Let’s Read The Fifth Sorceress ch. 22

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You may have noticed that these posts have been coming slower than usual lately. The Fifth Sorceress, I’m afraid, has become a real slog as it trundles slowly toward its epic finale. Until we get to the end, expect a fairly lethargic update schedule.

Last time we saw Tristan and Wigg they were stepping into a portal to Sorceressland in order to boldly save the day. Unfortunately Tristan wakes up to find himself in a dark room with a hooded man holding his own extendo-sword to his throat. But after a protracted scene of not-tension Tristan convinces him he’s the Chosen One and the dude turns out to be Geldon’s friend Ian. Is it just me or does “Ian” seem really out of place in a fantasy novel? It would be like if one of the characters was named Bob.

The wizard’s infamous eyebrow shot upward.

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Yes, I am going to continue driving this joke into the ground.

Wigg tells Tristan not to be an impetuous dipshit and get them into trouble, since he’s going to be tying up most of his wizardly power hiding their endowed blood from the coven and won’t be on hand to wizard them out of any dangerous situations.

He knew he would be able to make no promises as to his actions when the time came.

Or in other words, this is a plot coupon that can be cashed in to have Tristan do something stupid if it’s required for the story.

Ian has leprosy and Wigg tells him that the disease was created by the sorceresses (???) and that there’s a potential cure he can offer assuming they all survive. This would be a lot more affecting if we hadn’t only seen this character once before.

Anyway the world is ending in six days, but they need to wait for Geldon to show up so get ready for some furious, lightning-paced faffing around!

Tristan’s first day in Parthalon passed with an odd combination of maddening boredom and excruciating tension.

There sure is a lot of boredom, but I don’t know where this tension is supposed to be coming from. It seems like Tristan and Wigg have to wait around so we’ll be closer to the six-day deadline, but why not just make the deadline shorter instead?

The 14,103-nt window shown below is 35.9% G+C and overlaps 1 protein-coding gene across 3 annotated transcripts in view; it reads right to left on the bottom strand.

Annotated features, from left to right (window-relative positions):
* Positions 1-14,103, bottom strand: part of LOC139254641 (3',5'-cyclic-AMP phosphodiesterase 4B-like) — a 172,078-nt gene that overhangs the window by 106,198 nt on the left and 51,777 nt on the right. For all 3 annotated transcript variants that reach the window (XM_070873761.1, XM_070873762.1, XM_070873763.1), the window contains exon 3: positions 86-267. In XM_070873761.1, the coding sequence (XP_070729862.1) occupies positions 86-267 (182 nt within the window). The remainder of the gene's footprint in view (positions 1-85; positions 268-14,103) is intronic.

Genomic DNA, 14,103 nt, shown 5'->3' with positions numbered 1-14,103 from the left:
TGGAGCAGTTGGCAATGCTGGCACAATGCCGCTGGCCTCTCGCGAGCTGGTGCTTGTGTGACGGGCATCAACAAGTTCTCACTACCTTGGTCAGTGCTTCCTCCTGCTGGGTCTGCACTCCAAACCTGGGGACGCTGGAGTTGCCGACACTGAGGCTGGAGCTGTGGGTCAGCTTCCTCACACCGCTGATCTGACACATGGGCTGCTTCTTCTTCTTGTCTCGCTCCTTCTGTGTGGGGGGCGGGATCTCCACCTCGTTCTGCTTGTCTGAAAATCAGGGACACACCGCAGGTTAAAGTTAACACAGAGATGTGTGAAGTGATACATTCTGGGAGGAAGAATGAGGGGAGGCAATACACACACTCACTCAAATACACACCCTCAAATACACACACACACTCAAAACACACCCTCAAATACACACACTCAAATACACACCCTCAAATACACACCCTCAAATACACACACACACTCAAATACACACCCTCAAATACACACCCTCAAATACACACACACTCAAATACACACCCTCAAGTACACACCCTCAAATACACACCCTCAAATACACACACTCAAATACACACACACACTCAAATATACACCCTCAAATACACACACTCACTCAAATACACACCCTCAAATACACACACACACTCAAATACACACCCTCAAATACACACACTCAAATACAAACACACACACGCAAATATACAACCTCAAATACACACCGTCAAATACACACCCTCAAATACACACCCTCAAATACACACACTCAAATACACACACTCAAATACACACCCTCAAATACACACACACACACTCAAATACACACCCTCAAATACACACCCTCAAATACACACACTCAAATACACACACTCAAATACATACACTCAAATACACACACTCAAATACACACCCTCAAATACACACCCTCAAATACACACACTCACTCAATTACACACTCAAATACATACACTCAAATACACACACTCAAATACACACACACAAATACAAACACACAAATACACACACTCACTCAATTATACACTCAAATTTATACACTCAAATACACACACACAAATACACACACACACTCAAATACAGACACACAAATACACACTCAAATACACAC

Eventually Geldon arrives and there’s some more exciting talking.

Without further hesitation he demanded, ‘Tell me of my sister. Now.’

As you can see, Tristan shares Richard’s trait of becoming more and more of an asshole the more powerful and confident in his abilities get. Character development? Sort of? Geldon tells Tristan that Shailiha has gone Full Sorceress and Tristan throws a big violent tantrum and threatens to murder him.

As the prince demanded, Geldon left nothing out, even the most graphic of his knowledge. When he finally finished, the room was embarrassingly silent.

For the most part this book just has a sort of cosmic background radiation level of poor prose, but then occasionally you stumble on these jarring record-scratch moments.

Geldon’s plan is to take Tristan and Wigg into the recluse right through the front doors by having them pose as newly-captured slaves. Tristan is all like “wut” and Wigg is like “the fuq” but Geldon convinces them it’s the only way.

Either we can try to storm one of the entrances, alert the entire Recluse, and die immediately, or we can simply walk in through the front door, welcomed by the Minions, and let me escort you to your quarters.

Seems like a pretty good plan to me. Unfortunately there’s a catch: Wigg will have to widen the hole that Geldon swims through with wizarding, which could alert the Coven. Geldon treats this as just a risk they have to take, but it seems as if it would completely scupper the plan- think of it from the sorceresses perspective: they send Geldon to the GHETTO OF THE SHUNNED to get slaves, they detect wizard, then shortly after Geldon arrives back with two slaves wearing cloaks. It wouldn’t be hard to put that together.

Indeed, we then cut to Failee and see that she did in fact detect the magic. She sends Succiu and Kluge to lay a Cunning Trap for our heroes, and also does some smart manipulating by ordering them to stop boning each other, thereby increasing Kluge’s jealousy and rage at Tristan.

Then back over Tristan! He’s swimming blindly through the underwater tunnel leading out the Ghetto, but his Dreggan catches against a wall and he starts drowning.

This part is pretty tense in that it conveys how terrifying the situation would be, but come on. We know Tristan isn’t going to die yet. There isn’t even a “how will he get out of this” tension (pretty much the only sort of tension you can create when you put the hero in mortal peril before the end of the story) because the chapter ends with Tristan blacking out. Clearly Wigg or Geldon will save him, or something else will come along. The whole sequence would have been more effective if we actually saw Tristan struggle to free himself, only managing it at the last second.

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9 thoughts on “Let’s Read The Fifth Sorceress ch. 22

  1. Pingback: Let’s Read The Fifth Sorceress ch. 23 | Doing In The Wizard

  2. braak

    “That’s the Ghetto of the Shunned.”

    “What is it?”

    “Well, it’s this ghetto, where we keep all the people that we don’t like. So we can shun them, you know?”

    “Huh, yeah I guess that makes sense.”

    Reply
      1. reveen

        I sure hope they keep Terry Goodking and Robert Newcomb there.

        Why? What did the Shunned ever do to you?

        Actually, don’t keep them in the same general area. They might write the shitty book equivalent of the Chernobyl Elephant’s Foot.

        Reply
  3. Pingback: Let’s Read The Fifth Sorceress ch.21 | Doing In The Wizard

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